Brian Berletic. The US Fights Asia, Not Just China

US Secretary of State Anthony Blinken cut short his tour of Southeast Asia due to concerns over COVID-19, the New York Times would report. The aborted trip comes at a time when the US finds itself struggling for relevance in a region it had once held considerably more sway over. This most recent turn for the worse from America’s perspective is owed not only to the rise of China, but also the rise of Asia as a whole.

The trip was Blinken’s first visit to the region since US President Joe Biden took office. The tour likely wouldn’t have accomplished much even if it wasn’t cut short. Washington’s agenda in the region has become increasingly transparent in terms of its self-serving and malignant nature.

Perhaps lost on many still consuming Western media is the fact that the trip was organized more as an effort by Washington to thwart China rather than any sort of genuine effort to boost constructive and mutually beneficial ties with the actual nations of Southeast Asia. Much of what Washington seeks to accomplish versus China will, by design, be done at Southeast Asia’s expense.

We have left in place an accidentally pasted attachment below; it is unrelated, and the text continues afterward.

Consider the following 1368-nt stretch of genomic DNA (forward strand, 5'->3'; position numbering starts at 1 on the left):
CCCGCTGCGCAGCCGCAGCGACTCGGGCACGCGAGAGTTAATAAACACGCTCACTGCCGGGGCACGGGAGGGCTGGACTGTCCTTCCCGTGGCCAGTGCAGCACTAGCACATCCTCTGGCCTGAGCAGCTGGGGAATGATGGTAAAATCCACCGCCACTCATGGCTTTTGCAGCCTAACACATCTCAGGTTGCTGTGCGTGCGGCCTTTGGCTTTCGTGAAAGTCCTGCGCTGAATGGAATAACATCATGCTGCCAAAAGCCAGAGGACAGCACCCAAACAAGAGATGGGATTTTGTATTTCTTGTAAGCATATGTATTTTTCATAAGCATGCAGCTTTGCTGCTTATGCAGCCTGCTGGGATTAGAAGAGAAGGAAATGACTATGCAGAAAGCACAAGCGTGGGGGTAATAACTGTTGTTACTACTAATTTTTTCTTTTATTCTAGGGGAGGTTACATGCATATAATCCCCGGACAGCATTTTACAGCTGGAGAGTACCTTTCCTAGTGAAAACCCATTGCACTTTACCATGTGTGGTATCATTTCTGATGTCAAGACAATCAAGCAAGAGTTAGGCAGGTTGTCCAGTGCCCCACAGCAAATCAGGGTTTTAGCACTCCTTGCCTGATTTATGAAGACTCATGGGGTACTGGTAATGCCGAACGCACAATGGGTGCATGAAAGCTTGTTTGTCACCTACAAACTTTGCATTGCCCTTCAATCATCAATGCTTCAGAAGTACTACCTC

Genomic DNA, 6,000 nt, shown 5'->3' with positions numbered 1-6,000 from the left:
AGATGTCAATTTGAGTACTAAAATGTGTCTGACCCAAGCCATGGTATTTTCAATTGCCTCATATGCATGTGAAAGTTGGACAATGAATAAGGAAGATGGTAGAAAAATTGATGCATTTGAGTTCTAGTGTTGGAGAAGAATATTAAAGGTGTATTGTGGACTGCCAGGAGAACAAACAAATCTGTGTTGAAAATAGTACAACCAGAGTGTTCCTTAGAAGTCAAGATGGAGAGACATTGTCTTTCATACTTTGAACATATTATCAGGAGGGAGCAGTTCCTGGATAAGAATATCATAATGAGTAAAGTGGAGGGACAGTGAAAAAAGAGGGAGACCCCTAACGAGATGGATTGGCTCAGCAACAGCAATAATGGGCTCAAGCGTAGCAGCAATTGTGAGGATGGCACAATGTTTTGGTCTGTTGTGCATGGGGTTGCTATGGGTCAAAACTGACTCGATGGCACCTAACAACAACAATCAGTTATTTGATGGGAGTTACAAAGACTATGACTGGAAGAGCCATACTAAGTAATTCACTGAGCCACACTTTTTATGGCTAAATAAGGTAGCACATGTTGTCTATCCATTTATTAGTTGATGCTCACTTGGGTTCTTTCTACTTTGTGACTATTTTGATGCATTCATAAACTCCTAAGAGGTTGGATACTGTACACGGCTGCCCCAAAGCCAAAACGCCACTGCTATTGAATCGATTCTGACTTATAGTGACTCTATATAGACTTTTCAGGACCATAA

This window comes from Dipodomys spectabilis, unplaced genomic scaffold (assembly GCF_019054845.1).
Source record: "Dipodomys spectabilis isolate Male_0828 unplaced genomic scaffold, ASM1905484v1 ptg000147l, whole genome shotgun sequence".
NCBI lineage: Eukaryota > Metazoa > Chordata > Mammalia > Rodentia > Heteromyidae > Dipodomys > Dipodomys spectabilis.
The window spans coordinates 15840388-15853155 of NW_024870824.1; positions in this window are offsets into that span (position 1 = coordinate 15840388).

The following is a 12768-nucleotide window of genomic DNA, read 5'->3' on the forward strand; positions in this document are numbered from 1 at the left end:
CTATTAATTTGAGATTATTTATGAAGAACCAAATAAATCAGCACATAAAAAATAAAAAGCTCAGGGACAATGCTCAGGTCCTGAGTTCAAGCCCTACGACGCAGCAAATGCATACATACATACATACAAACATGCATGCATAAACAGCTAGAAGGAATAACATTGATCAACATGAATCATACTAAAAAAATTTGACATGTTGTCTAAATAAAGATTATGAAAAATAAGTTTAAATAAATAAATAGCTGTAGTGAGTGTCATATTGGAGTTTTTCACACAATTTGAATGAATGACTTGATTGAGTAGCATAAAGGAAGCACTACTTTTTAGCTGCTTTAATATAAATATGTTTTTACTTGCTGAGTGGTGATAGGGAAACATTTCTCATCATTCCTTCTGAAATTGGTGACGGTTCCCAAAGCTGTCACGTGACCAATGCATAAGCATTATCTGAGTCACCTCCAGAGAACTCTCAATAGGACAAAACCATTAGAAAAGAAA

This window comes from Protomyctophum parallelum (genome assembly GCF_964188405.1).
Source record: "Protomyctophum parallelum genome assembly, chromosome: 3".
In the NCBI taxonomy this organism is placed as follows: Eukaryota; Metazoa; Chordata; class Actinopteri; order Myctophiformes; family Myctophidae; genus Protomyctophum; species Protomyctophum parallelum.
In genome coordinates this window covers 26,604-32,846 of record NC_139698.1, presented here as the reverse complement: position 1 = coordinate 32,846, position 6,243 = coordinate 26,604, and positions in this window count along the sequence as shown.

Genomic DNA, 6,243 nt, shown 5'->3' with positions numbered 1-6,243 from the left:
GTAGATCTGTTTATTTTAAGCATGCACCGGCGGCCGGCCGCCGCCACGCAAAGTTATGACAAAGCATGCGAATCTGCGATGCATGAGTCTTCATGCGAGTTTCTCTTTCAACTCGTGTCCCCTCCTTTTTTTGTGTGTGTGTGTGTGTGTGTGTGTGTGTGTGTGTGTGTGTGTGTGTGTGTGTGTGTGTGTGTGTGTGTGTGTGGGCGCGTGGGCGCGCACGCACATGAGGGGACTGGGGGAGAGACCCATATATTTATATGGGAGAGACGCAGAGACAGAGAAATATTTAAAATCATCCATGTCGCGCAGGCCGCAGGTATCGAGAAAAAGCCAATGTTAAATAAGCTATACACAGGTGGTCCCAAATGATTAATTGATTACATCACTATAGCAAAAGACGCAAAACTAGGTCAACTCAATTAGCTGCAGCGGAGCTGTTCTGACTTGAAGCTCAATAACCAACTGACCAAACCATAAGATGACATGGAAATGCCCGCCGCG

Protecting the “Rules-Based Order” Means Protecting US Hegemony

American media outlet CNBC in its article, “Blinken’s trip aims to boost US ties with Southeast Asia amid rising tensions with China, says expert,” would note Secretary Blinken’s reasoning behind the trip, claiming:

“Let me be clear: the goal of defending the rules-based order is not to keep any country down. Rather, it’s to protect the right of all countries to choose their own path, free from coercion and intimidation, ” said Blinken, who will also visit Malaysia and Thailand this week.

“It’s not about a contest between a US-centric region or a China-centric region – the Indo-Pacific is its own region,” he added.

The Secretary of State also criticized China’s aggression in the South China Sea, noting it threatened more than $3 trillion in annual trade and is a cause of growing concern.

In terms of an actual “rules based order,” the United States is perhaps the most abusive nation on Earth this century. Its serial wars of aggression, regime change campaigns, political interference, and crimes against humanity have cut a swath of death, destruction, and destabilization from Latin America, across Africa, swallowing the entire Middle East, reaching as far east as Central Asia, and even beyond.

Myanmar, located in Southeast Asia, neighboring Thailand where Secretary Blinken was supposed to visit, is currently suffering internal armed conflict between the US-sponsored opposition and Myanmar’s military-led government. The conflict began after Myanmar’s military removed the government of Aung San Suu Kyi and her National League for Democracy (NDL) – a party built and backed by the US for decades before it was finally installed into power through elections heavily influenced by US government financing.